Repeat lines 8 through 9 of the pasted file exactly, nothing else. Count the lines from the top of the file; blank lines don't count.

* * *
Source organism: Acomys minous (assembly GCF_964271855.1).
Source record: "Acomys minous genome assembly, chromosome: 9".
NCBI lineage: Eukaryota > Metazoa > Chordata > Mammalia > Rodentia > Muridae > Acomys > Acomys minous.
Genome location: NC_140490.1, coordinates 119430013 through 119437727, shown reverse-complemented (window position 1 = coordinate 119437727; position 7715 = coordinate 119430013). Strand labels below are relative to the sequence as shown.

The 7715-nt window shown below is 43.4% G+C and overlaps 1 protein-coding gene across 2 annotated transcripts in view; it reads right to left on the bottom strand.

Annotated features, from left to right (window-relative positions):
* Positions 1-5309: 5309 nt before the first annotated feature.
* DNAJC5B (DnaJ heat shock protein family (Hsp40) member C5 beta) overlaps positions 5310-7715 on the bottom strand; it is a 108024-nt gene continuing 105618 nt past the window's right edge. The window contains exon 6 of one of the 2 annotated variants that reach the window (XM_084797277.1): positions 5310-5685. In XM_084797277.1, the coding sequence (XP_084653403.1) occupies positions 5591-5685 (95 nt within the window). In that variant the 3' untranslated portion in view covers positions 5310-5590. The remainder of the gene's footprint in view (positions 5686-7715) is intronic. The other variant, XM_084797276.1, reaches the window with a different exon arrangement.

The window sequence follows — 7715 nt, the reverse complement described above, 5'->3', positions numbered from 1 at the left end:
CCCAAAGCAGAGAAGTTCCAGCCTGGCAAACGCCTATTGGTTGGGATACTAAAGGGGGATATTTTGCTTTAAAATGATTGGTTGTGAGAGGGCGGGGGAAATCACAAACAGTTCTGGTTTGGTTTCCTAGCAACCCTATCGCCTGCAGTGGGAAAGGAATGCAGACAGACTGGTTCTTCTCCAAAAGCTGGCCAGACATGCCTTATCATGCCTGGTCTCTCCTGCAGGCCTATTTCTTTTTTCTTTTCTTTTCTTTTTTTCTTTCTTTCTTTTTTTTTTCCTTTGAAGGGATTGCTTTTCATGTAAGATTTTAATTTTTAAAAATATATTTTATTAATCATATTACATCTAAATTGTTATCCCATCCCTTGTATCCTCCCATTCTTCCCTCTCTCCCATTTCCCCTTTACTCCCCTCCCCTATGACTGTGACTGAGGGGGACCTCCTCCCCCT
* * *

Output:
* DNAJC5B (DnaJ heat shock protein family (Hsp40) member C5 beta) overlaps positions 5310-7715 on the bottom strand; it is a 108024-nt gene continuing 105618 nt past the window's right edge. The window contains exon 6 of one of the 2 annotated variants that reach the window (XM_084797277.1): positions 5310-5685. In XM_084797277.1, the coding sequence (XP_084653403.1) occupies positions 5591-5685 (95 nt within the window). In that variant the 3' untranslated portion in view covers positions 5310-5590. The remainder of the gene's footprint in view (positions 5686-7715) is intronic. The other variant, XM_084797276.1, reaches the window with a different exon arrangement.

The window sequence follows — 7715 nt, the reverse complement described above, 5'->3', positions numbered from 1 at the left end: